Monday, March 11, 2013, 11:23 AM
Many of you have thought much more deeply and carefully about sexual orientation change efforts than I have, and none of what I say here is meant to minimize the complexity of that discussion. But I just wanted to note that my understanding of the character of hope leads me to approach that discussion from a particular angle.
I’ll let the amazing, and recently much lamented, Vaclav Havel speak for me:
Hope… [is] a state of mind, not of the world. Either we have hope within us or we don’t; it is a dimension of the soul, and it’s not essentially dependent on some particular observation of the world or estimate of the situation…. Hope is not prognostication. It is an orientation of the spirit, an orientation of the heart; it transcends the world that is immediately experienced, and is anchored somewhere beyond its horizons…. Hope, in this deep and powerful sense, is not the same as joy that things are going well, or willingness to invest in enterprises that are obviously heading for success, but rather, an ability to work for something because it is good, not just because it stands a chance to succeed. The more unpropitious the situation in which we demonstrate hope, the deeper the hope is. Hope is definitely not the same thing as optimism. It is not the conviction that something will turn out well, but the certainty that something makes sense, regardless of how it turns out.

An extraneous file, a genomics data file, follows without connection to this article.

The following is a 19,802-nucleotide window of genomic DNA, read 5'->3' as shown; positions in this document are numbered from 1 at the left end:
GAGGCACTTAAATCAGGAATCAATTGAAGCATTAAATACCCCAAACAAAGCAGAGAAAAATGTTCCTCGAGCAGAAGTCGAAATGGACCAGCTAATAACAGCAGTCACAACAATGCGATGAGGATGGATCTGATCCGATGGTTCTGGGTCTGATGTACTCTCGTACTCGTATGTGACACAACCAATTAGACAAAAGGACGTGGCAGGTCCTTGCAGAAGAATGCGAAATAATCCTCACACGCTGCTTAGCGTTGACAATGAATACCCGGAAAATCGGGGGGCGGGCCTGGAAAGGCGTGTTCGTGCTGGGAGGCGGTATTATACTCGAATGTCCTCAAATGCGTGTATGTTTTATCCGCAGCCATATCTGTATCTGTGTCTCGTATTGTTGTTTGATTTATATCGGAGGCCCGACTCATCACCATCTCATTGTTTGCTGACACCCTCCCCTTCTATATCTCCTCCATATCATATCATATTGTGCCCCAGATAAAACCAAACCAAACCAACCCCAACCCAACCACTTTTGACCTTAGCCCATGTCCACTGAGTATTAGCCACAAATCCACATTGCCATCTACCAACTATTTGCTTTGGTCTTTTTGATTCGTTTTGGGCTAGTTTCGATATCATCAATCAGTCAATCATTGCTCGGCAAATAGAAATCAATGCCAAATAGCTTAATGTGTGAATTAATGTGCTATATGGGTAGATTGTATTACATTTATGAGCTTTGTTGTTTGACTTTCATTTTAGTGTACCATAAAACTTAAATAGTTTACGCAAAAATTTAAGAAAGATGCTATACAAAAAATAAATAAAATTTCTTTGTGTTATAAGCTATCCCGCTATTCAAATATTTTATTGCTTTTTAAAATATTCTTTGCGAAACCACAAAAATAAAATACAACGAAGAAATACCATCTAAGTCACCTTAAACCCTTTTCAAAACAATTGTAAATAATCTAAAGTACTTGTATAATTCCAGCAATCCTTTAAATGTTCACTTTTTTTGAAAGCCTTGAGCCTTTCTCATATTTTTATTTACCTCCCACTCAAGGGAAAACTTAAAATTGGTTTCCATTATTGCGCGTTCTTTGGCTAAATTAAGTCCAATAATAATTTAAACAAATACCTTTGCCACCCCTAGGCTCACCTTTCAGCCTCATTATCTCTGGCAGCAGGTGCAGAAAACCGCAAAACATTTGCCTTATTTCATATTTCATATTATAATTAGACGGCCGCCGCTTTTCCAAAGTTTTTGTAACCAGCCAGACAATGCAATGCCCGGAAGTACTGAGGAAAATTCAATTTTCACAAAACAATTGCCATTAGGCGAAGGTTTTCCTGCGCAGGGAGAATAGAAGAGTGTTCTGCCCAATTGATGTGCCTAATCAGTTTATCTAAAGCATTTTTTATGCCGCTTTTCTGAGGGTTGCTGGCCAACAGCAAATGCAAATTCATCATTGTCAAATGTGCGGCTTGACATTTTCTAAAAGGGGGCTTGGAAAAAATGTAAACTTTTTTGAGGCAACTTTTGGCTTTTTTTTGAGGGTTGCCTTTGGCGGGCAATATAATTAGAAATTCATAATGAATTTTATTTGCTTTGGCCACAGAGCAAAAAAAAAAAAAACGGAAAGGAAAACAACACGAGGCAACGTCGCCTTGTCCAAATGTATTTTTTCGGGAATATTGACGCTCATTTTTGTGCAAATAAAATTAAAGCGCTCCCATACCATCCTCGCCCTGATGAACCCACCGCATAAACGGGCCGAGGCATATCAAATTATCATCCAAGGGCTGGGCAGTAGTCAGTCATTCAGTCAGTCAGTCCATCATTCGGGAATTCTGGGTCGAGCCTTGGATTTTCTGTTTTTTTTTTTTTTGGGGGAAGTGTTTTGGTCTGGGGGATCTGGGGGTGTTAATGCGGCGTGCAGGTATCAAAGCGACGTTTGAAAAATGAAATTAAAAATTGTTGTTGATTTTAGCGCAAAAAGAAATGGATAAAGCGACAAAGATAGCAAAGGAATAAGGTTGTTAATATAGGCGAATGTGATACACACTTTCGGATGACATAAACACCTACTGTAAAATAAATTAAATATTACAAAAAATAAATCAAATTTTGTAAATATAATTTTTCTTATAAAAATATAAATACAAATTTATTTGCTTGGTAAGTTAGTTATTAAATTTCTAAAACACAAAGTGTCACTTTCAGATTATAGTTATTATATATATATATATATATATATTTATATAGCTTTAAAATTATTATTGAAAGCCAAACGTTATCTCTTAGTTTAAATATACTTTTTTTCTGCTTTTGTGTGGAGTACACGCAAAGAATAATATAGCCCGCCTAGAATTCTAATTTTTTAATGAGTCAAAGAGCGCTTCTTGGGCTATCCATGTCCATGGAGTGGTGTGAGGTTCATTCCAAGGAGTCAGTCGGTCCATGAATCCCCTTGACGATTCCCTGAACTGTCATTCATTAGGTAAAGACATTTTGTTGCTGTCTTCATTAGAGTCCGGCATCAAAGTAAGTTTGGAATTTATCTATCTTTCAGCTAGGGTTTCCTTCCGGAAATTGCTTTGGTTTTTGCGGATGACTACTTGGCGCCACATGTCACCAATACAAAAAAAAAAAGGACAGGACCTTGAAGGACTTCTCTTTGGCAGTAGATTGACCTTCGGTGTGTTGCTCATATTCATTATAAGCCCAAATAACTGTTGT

Friday, February 22, 2013, 2:30 PM
Early on in Mark Vernon’s insightful book The Meaning of Friendship, there’s this throwaway observation: “In TV soaps, the characters always have their friends to return to when their sexual adventures fail; lovers come and go, but friends remain.” Reading that sentence, I think not only of old favorites like Seinfeld and Friends but of more recent sitcoms like How I Met Your Mother or Happy Endings: the string of the characters’ romantic attachments is forgettable; what keeps you watching these shows is the constancy of the (mostly twentysomething) friendships among the protagonists. Romance is fleeting; friendship is permanent.
Friday, February 1, 2013, 4:11 PM
At a conference where I spoke this week, the question came up again: “Why would you call yourself a ‘gay Christian’?” Others have posted about this—I’m thinking of Joshua Gonnerman and Melinda Selmys and Eve Tushnet—but I never have, so here’s my brief take on the question.